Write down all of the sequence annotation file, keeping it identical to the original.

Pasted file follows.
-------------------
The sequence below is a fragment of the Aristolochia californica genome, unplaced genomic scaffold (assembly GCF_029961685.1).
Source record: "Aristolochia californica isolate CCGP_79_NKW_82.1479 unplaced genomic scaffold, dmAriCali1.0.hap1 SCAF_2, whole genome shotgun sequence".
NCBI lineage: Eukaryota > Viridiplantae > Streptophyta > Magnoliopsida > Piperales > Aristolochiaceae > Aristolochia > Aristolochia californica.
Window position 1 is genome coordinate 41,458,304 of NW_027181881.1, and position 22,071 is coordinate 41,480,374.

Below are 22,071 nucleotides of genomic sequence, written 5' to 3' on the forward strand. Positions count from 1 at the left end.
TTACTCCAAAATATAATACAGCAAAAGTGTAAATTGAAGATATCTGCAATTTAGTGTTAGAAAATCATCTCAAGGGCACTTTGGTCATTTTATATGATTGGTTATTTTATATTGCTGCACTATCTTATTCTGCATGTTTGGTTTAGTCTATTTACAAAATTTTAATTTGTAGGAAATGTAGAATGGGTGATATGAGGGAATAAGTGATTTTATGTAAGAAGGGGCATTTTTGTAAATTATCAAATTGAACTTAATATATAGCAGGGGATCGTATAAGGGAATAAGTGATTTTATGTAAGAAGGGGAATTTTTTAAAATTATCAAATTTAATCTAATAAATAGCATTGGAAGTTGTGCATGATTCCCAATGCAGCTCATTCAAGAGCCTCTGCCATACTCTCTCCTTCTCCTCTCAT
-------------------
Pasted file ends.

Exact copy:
The sequence below is a fragment of the Aristolochia californica genome, unplaced genomic scaffold (assembly GCF_029961685.1).
Source record: "Aristolochia californica isolate CCGP_79_NKW_82.1479 unplaced genomic scaffold, dmAriCali1.0.hap1 SCAF_2, whole genome shotgun sequence".
NCBI lineage: Eukaryota > Viridiplantae > Streptophyta > Magnoliopsida > Piperales > Aristolochiaceae > Aristolochia > Aristolochia californica.
Window position 1 is genome coordinate 41,458,304 of NW_027181881.1, and position 22,071 is coordinate 41,480,374.

Below are 22,071 nucleotides of genomic sequence, written 5' to 3' on the forward strand. Positions count from 1 at the left end.
TTACTCCAAAATATAATACAGCAAAAGTGTAAATTGAAGATATCTGCAATTTAGTGTTAGAAAATCATCTCAAGGGCACTTTGGTCATTTTATATGATTGGTTATTTTATATTGCTGCACTATCTTATTCTGCATGTTTGGTTTAGTCTATTTACAAAATTTTAATTTGTAGGAAATGTAGAATGGGTGATATGAGGGAATAAGTGATTTTATGTAAGAAGGGGCATTTTTGTAAATTATCAAATTGAACTTAATATATAGCAGGGGATCGTATAAGGGAATAAGTGATTTTATGTAAGAAGGGGAATTTTTTAAAATTATCAAATTTAATCTAATAAATAGCATTGGAAGTTGTGCATGATTCCCAATGCAGCTCATTCAAGAGCCTCTGCCATACTCTCTCCTTCTCCTCTCAT